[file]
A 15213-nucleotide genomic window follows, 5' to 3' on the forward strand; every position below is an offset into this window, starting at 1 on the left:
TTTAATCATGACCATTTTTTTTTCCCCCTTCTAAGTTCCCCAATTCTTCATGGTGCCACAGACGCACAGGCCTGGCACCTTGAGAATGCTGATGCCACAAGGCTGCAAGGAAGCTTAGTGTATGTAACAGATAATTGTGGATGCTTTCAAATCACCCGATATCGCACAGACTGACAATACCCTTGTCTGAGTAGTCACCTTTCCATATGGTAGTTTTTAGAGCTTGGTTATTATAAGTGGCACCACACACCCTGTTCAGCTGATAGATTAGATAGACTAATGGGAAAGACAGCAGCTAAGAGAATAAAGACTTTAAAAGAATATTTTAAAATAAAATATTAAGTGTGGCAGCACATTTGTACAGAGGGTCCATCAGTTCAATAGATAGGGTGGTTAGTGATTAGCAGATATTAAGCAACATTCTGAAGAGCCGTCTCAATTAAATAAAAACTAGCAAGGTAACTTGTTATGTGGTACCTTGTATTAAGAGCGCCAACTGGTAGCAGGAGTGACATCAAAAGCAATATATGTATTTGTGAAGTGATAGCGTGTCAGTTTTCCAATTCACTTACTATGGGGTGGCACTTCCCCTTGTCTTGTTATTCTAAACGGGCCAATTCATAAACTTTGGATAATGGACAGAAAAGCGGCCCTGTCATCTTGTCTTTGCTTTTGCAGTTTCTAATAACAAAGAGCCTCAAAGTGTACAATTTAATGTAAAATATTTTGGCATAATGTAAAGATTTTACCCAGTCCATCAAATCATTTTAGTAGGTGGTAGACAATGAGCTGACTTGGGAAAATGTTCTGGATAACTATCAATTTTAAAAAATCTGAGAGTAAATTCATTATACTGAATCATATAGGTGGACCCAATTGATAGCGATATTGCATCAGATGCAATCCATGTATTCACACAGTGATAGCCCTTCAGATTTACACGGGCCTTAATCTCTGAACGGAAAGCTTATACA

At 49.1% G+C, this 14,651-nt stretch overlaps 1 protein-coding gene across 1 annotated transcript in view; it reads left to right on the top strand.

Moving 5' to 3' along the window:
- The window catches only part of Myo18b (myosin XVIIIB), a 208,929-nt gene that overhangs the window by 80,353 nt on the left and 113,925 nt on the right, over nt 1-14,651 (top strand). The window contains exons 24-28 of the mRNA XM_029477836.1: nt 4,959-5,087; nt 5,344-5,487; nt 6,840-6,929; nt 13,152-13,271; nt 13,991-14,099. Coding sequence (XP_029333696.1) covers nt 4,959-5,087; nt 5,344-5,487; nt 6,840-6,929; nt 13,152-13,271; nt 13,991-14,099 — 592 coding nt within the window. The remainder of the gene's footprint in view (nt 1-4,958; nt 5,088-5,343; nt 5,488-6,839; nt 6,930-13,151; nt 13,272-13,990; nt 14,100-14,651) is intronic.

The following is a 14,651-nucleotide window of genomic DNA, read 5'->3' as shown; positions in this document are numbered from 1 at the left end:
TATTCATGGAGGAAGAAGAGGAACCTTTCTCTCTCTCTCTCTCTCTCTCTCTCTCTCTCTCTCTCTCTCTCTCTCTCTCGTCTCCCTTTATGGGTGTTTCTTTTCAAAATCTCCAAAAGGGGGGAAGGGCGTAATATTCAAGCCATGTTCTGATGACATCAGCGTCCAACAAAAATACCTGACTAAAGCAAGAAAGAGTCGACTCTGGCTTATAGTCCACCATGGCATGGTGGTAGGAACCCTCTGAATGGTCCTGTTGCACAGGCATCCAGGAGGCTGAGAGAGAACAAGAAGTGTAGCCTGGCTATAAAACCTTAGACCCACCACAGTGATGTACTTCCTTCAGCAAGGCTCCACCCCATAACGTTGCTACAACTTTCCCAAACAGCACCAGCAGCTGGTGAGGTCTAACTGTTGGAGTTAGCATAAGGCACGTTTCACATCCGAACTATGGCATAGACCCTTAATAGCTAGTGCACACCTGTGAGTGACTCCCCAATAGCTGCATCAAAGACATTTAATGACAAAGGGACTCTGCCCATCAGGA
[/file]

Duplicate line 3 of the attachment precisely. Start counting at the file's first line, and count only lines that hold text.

At 49.1% G+C, this 14,651-nt stretch overlaps 1 protein-coding gene across 1 annotated transcript in view; it reads left to right on the top strand.